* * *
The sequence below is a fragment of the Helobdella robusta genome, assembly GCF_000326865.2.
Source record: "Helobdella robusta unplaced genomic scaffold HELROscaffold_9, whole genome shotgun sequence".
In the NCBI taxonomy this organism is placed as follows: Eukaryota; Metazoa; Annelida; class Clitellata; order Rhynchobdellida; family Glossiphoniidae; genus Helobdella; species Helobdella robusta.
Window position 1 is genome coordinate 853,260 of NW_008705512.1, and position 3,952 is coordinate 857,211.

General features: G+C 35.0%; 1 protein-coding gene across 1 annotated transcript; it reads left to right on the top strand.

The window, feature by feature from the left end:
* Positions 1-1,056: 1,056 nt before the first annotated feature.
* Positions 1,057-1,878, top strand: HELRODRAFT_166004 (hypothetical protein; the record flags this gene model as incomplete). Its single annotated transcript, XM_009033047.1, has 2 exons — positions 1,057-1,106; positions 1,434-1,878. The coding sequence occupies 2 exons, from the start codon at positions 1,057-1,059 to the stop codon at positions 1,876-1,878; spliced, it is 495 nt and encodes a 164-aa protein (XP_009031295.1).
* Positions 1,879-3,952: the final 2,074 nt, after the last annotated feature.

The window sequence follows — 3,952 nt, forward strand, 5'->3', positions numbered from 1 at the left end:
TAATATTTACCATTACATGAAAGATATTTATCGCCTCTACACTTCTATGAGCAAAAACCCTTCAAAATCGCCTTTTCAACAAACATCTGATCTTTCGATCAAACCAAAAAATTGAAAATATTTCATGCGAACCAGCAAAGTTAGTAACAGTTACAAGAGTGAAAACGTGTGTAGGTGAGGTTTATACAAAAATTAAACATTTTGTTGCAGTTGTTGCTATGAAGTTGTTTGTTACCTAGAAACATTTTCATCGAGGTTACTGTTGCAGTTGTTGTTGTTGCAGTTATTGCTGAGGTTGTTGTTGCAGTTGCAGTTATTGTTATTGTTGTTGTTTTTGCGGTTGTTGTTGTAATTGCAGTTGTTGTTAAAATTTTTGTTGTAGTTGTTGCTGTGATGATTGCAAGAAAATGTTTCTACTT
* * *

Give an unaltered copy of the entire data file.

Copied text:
The sequence below is a fragment of the Helobdella robusta genome, assembly GCF_000326865.2.
Source record: "Helobdella robusta unplaced genomic scaffold HELROscaffold_9, whole genome shotgun sequence".
In the NCBI taxonomy this organism is placed as follows: Eukaryota; Metazoa; Annelida; class Clitellata; order Rhynchobdellida; family Glossiphoniidae; genus Helobdella; species Helobdella robusta.
Window position 1 is genome coordinate 853,260 of NW_008705512.1, and position 3,952 is coordinate 857,211.

General features: G+C 35.0%; 1 protein-coding gene across 1 annotated transcript; it reads left to right on the top strand.

The window, feature by feature from the left end:
* Positions 1-1,056: 1,056 nt before the first annotated feature.
* Positions 1,057-1,878, top strand: HELRODRAFT_166004 (hypothetical protein; the record flags this gene model as incomplete). Its single annotated transcript, XM_009033047.1, has 2 exons — positions 1,057-1,106; positions 1,434-1,878. The coding sequence occupies 2 exons, from the start codon at positions 1,057-1,059 to the stop codon at positions 1,876-1,878; spliced, it is 495 nt and encodes a 164-aa protein (XP_009031295.1).
* Positions 1,879-3,952: the final 2,074 nt, after the last annotated feature.

The window sequence follows — 3,952 nt, forward strand, 5'->3', positions numbered from 1 at the left end:
TAATATTTACCATTACATGAAAGATATTTATCGCCTCTACACTTCTATGAGCAAAAACCCTTCAAAATCGCCTTTTCAACAAACATCTGATCTTTCGATCAAACCAAAAAATTGAAAATATTTCATGCGAACCAGCAAAGTTAGTAACAGTTACAAGAGTGAAAACGTGTGTAGGTGAGGTTTATACAAAAATTAAACATTTTGTTGCAGTTGTTGCTATGAAGTTGTTTGTTACCTAGAAACATTTTCATCGAGGTTACTGTTGCAGTTGTTGTTGTTGCAGTTATTGCTGAGGTTGTTGTTGCAGTTGCAGTTATTGTTATTGTTGTTGTTTTTGCGGTTGTTGTTGTAATTGCAGTTGTTGTTAAAATTTTTGTTGTAGTTGTTGCTGTGATGATTGCAAGAAAATGTTTCTACTT